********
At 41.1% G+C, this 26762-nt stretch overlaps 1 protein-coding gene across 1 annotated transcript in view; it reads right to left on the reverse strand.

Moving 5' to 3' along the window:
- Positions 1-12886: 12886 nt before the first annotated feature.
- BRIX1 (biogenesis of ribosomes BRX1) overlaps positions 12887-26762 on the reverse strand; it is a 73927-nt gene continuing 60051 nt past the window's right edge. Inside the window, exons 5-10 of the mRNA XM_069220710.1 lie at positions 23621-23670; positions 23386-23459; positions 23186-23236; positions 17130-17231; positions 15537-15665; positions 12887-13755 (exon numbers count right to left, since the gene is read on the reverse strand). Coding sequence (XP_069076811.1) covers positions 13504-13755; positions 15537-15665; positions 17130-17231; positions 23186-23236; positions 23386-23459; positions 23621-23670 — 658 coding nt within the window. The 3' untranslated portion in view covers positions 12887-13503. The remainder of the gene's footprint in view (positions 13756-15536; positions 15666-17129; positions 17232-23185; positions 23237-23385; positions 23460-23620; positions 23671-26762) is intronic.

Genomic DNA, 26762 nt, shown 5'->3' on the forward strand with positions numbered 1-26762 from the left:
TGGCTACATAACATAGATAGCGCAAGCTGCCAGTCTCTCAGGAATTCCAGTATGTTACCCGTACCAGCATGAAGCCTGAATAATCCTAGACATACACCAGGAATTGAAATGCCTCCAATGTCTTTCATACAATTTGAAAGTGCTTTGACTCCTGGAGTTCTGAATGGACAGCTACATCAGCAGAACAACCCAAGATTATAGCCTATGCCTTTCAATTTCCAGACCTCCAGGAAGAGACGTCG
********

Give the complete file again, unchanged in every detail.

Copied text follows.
At 41.1% G+C, this 26762-nt stretch overlaps 1 protein-coding gene across 1 annotated transcript in view; it reads right to left on the reverse strand.

Moving 5' to 3' along the window:
- Positions 1-12886: 12886 nt before the first annotated feature.
- BRIX1 (biogenesis of ribosomes BRX1) overlaps positions 12887-26762 on the reverse strand; it is a 73927-nt gene continuing 60051 nt past the window's right edge. Inside the window, exons 5-10 of the mRNA XM_069220710.1 lie at positions 23621-23670; positions 23386-23459; positions 23186-23236; positions 17130-17231; positions 15537-15665; positions 12887-13755 (exon numbers count right to left, since the gene is read on the reverse strand). Coding sequence (XP_069076811.1) covers positions 13504-13755; positions 15537-15665; positions 17130-17231; positions 23186-23236; positions 23386-23459; positions 23621-23670 — 658 coding nt within the window. The 3' untranslated portion in view covers positions 12887-13503. The remainder of the gene's footprint in view (positions 13756-15536; positions 15666-17129; positions 17232-23185; positions 23237-23385; positions 23460-23620; positions 23671-26762) is intronic.

Genomic DNA, 26762 nt, shown 5'->3' on the forward strand with positions numbered 1-26762 from the left:
TGGCTACATAACATAGATAGCGCAAGCTGCCAGTCTCTCAGGAATTCCAGTATGTTACCCGTACCAGCATGAAGCCTGAATAATCCTAGACATACACCAGGAATTGAAATGCCTCCAATGTCTTTCATACAATTTGAAAGTGCTTTGACTCCTGGAGTTCTGAATGGACAGCTACATCAGCAGAACAACCCAAGATTATAGCCTATGCCTTTCAATTTCCAGACCTCCAGGAAGAGACGTCG